Monday, February 25, 2019
!!! A+ RECORDING !!! [originally hr]
I adore this record. When it came out I had no idea who the Swedish punk band Love Is All were and listened based on reviews, and it ingratiated itself with me immediately. It's one of those pieces of art that screams out in pure joy at the unpredictability of its own inscrutable emotional state. It's an entire album about the importance of keeping one's heart open -- and the full recognition that doing so will frequently and inevitably result in pain. And although it's witty and clever, it's never cerebral -- giving in to complete physical exuberance at the same time as it probes and thrills in its sensitive, cathartic, honest and invariably kind-hearted lyrics. Like I said, my defenses fall completely down for this one: I love this record and all of these songs so very, very much.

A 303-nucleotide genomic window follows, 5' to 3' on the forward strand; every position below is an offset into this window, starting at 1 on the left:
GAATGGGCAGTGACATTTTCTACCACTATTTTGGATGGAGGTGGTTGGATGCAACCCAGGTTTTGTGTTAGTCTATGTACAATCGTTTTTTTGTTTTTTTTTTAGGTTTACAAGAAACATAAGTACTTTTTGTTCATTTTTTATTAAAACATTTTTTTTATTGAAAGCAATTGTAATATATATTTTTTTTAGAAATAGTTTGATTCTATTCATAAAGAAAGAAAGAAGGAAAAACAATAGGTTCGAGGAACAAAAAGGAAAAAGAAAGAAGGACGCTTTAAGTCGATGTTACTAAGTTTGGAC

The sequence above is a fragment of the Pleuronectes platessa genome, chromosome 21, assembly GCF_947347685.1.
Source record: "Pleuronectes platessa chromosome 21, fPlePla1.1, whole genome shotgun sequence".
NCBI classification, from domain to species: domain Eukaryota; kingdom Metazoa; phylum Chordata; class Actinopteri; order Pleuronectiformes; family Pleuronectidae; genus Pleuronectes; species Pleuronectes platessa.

All these years later, of course, I do know who Love Is All are: an unusual ensemble with saxophone, keys and a lead vocalist whose punk squeaked under pressure like Poly Styrene's but just as often soared into delicate back-and-forth with her gang of fellow enthusiasts. I also know that they had already released two excellent, improbably consistent albums two and four years before this one, yet this is one that shot straight into my heart and has remained there. A bloghype in the mid-2000s that perversely experienced diminishing returns after signing to a bigger label (Polyvinyl), they're one of the scattered bands that, even as I've worked harder to vary and expand my field of study when exploring new music, I have sought out all sorts of information about and obsessed over like I did with various alt-rock behemoths when I was a teenager. Information has been thin on the ground ever since the wheels began to come off the indie rock joyride, but I've championed them whenever possible, but unfortunately my celebration of them seems to have come just as the twilight of their short career hit. No matter; such disappointments are just the sort of poignant blow that would inspire a well-turned lyric from Josephine Olausson herself -- the sensation of being the only one carrying a torch for something that then all but disappears into the ether, but also the sensation, however phony, that it's something that exists just for you.